|Statue in the grounds of the Trabant factory ruins on same site as Horch Museum.|
Road Test: Trabant 601
Extract from a 1966 edition of the West German magazine “Hobby”
In your opinion, what is the cheapest: the Goggomobil 250 or the Fiat 500?
Neither – the Trabant 601 from Saxony is even cheaper: a proper family car
with a 600cc engine! So what’s its secret? As we’re technicians not
journalists, we are only going to study the car and what it has to offer the
For someone buying a small car, the biggest attraction is low maintence costs
(especially when it comes to the body). With this in mind, the Trabant’s unitary
construction Duroplast body is ideal. We still don’t know if this material is as strong as glass reinforced plastic.
Nevertheless, replacement panels are certainly well priced: a front wing costs DM36.75, a rear wing DM39.75, a door
panel DM37.95, a bonnet DM72.00 and a roof panel DM98.40. (Prices from the importer in Hamburg). The body as a
whole is very stable and rigid. To test this we drove over some roads that haven’t been repaired since Roman times
(sic). Uneven surfaces were easily detectable through the stiff suspension, but nf a Renault 4. The French offering is more precise – it is immediately apparent where
each gear is to be found. In the Trabant, we had to retake our acceleration measurements several times because we
found the gearchange difficult to work. Fortunately, there is a version fitted with an automatic clutch system called
“Hycomat” that we cannot recommend enough, even though we were convinced that you could get used to the manual
gearchange. The synchromesh on all four gears works well, while the fourth gear incorporates a free-wheel system that
cannot be switched off.
According to the manufacturer’s data, the Trabant can accelerate from 0 to 80km/h in 20.7 seconds. With a brand new
car and difficulties with the gear change, the best we could measure was 3 seconds over this time, but we would like to
belive that Zwickau’s figures are as accurate as their speedometer. We achieved an acceleration from 0 to 60km/h in
12.9 se conds using only the first three gears – you don’t need to change up to second until 45km/h and similarly third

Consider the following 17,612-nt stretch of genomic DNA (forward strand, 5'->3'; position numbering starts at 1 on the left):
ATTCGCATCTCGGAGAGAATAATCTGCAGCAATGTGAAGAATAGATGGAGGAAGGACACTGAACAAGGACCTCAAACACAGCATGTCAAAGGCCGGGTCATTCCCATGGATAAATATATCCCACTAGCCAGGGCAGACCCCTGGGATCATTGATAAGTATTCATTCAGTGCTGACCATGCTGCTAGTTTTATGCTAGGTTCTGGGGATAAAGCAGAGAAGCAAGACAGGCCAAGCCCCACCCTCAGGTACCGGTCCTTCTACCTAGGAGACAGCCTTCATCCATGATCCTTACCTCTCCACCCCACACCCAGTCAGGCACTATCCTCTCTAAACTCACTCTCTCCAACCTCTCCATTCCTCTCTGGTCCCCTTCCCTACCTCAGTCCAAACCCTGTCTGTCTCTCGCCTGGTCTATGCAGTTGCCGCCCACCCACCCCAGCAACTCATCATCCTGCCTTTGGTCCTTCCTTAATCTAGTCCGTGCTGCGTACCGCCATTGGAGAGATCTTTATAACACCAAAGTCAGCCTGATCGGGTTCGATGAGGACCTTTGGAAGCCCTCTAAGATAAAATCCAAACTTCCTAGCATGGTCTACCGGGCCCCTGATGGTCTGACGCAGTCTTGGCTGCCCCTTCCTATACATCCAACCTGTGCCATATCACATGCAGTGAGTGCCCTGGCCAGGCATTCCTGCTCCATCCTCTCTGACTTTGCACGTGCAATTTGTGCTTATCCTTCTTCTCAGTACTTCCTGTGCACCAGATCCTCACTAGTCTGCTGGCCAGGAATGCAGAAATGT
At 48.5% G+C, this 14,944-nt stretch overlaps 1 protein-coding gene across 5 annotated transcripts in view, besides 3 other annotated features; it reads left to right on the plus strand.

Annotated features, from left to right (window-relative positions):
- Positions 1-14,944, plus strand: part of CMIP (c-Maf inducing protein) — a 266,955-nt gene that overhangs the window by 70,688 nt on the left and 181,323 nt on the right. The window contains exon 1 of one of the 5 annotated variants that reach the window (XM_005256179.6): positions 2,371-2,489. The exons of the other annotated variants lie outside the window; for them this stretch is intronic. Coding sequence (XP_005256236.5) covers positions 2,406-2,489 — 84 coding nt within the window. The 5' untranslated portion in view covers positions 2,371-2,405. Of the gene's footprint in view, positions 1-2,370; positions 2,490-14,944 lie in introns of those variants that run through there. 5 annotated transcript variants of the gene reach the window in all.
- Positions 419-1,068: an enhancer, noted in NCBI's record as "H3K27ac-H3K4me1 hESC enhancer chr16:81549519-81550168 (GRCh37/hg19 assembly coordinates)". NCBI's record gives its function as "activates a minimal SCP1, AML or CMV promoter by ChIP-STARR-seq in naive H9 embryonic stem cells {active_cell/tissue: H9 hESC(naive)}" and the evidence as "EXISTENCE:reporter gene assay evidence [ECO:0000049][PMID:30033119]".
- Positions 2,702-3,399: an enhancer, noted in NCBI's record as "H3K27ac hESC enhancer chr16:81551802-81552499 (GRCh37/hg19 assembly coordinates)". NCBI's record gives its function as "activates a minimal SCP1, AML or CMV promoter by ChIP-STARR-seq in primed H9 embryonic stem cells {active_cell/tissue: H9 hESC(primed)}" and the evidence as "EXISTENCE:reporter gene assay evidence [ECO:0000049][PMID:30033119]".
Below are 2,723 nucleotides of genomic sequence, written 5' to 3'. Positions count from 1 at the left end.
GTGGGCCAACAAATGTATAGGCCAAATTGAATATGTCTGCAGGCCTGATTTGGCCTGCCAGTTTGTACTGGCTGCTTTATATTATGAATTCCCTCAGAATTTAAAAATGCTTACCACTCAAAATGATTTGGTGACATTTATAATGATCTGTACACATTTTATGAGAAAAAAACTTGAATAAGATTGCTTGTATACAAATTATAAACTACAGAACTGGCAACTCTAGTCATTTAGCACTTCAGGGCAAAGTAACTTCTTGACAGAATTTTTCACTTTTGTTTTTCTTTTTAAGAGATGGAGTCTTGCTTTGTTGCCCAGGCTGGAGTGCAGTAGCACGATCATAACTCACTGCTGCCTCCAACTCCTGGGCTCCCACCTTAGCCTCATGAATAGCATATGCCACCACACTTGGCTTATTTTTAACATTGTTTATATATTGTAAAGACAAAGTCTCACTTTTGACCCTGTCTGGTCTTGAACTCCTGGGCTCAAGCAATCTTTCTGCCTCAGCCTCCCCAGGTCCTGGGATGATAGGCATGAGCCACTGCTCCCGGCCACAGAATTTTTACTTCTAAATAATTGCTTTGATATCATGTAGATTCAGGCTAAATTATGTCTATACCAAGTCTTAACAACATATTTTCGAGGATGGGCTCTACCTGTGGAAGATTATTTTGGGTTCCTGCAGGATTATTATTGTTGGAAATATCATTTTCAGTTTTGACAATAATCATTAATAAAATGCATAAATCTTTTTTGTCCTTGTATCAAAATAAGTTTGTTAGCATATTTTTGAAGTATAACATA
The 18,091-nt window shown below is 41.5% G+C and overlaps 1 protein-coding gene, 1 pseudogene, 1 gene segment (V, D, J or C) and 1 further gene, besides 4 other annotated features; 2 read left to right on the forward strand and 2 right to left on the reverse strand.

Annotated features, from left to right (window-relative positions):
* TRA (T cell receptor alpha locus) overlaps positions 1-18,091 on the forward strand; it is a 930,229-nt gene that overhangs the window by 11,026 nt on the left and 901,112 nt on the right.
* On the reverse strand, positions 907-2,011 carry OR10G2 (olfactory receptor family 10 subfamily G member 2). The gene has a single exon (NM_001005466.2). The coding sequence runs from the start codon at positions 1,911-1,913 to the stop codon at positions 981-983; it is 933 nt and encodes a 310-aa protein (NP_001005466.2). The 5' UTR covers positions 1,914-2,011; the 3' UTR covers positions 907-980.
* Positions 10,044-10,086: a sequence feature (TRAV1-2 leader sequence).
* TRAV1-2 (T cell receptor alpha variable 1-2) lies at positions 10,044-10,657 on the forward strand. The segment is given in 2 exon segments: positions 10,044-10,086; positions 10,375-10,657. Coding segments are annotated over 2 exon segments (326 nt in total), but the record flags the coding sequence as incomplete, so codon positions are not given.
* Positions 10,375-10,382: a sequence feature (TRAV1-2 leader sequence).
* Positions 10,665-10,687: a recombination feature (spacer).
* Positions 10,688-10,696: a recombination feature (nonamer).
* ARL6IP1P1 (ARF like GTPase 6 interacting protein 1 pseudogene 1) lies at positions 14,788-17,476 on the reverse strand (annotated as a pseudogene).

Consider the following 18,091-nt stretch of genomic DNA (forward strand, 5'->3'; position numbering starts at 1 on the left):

isn’t needed until 70km/h. We did not wish to risk overloading the new engine, and in addition the test car was for
publicity and not a factory model.
Roadholding and tyres
|the 1,000,000th Trabant in 1973|
rear end slid out on a paved roundabout – and that was only at a speed of 40km/h! We initially thought that the tyres
were causing the problem; the factory-fitted rubber could not even pretend to be up to modern standards. In addition,
the weight distribution over the axles is designed for a fully loaded car: 450kg on the front axle and 550kg on the rear.
With only two passengers in the front the handling is very different.
Fortunately, the rack and pinion steering is quite direct (but on the other hand quite heavy), allowing any “wandering” to
be quickly corrected. The turning circle (9.5m) is particularly good for a front-wheel drive car.
The suspension is hard. The transverse front leaf springs transmit every bump and rumble into the cabin, especially
|my own 1989 601 Kombi|
(like on the new Wartburg from Eisenach). The floating rear axle was perfect for the heavy AU 100, but for the Trabant it
is too firm.
Our verdict on the Trabant
Someone who buys a car in this price category does so for a reason, usually for economy. You need a robust car that
you can maintain and, if needs arise, repair by yourself. The Trabant certainly meets these requirements! We’ve
researched the prices of spare parts and can conclude that they are as well priced as the car itself. There is nothing
complicated about this car, and it is with this that we can see a big opportunity for the Trabant which, naturally, is not
supported by a wide-reaching dealer network. It is a family vehicle in which you head off on holiday in without sacrificing
on camping gear. The loading capacity of 385kg does not slow the car down, in fact it improves handling. The governed
two stroke engine is economical, with a fuel consumption of 7 to 9 liters/100km, reflecting the economy of the rest of the
car. The final case for the Trabant is its pleasant profile that departs from the typical small-car look. The engine and
chassis may not be the most up-to-date, but for this amount of money, you can’t have it all.
|Forlorn Trabant factory Feb 2011|